Global Climate Status Report

Discussion in 'General Discussion' started by babe, Mar 4, 2019.

  1. babe

    babe Well-Known Member

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    So, overall....

    We have some good satellite data, dedicated resources in use, and the ability to track changes over time with pretty good resolution and frequency. We would be able to "see" an underwater volcanic eruption of a fairly small scale with observing an anomalous "hot spot" where a convection current brings the heat to the surface.

    We have virtually no instruments in place for tracking deep sea temps, particularly below 300m depth.

    We have absolutely no instruments in place for tracking changes in deep well earth temps or heat flux. We have no clue about changes in carbon dioxide concentrations in the oceans, where most of our "free" carbon exists.

    summary.....

    we just don't know what the hell is happening to our planet, really. Or to our climate.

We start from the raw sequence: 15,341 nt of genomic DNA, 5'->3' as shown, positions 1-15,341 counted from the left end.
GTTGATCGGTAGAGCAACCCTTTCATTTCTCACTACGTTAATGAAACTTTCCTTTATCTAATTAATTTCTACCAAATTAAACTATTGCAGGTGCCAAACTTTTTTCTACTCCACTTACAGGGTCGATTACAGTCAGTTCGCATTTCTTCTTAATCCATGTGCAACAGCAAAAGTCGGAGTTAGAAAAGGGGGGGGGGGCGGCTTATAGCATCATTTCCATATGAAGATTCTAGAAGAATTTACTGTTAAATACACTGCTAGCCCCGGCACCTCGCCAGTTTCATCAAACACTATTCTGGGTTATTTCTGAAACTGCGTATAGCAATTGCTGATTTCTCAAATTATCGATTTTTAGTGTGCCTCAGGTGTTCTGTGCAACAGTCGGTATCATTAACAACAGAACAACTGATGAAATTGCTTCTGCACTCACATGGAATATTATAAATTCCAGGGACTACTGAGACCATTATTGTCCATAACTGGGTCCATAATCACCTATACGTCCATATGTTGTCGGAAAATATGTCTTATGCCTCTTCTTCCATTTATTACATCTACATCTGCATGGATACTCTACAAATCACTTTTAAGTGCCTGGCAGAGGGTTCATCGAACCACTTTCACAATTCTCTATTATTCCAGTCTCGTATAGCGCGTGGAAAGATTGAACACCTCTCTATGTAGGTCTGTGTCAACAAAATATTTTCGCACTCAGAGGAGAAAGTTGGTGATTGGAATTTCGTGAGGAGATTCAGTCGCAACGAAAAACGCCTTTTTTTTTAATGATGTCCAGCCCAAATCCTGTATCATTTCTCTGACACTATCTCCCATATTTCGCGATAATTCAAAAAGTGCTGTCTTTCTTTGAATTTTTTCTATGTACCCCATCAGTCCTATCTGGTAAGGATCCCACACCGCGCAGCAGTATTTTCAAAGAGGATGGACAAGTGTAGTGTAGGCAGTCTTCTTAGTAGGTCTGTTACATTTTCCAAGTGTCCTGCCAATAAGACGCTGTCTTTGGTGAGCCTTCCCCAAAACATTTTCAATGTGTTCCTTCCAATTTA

But there are a lot of hot head trendy charlatans predicting doom, claiming we gotta change our political and economic civilization and go to hell like Venezuela.
     
    jazzrule likes this.
  2. babe

    babe Well-Known Member

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    So, looking at the global SST products being offered, a year ago, I was babbling about warm oceans globally, wondering if there is "deep sea" trend supporting it, or if it's all CO2 and solar cycles. Rapid polar ice melt is capable of driving the SST anomalies..... affecting salt mixing currents, cold freshwater currents coming out of the Bering Strait or or Norwegian Sea.

    El Nino/La Nina weather cycles are fairly well-known, but other weather oscillations occur which large power to affect weather on patterns that exist for weeks or months or even years. Most of these are actually phenomena of ocean mixing currents.

    Areas of rising currents give colder SSTs. In times of "winter", the change in heat absorption in a region will regularly affect SSts. Polar ice in the Arctic is one very major factor.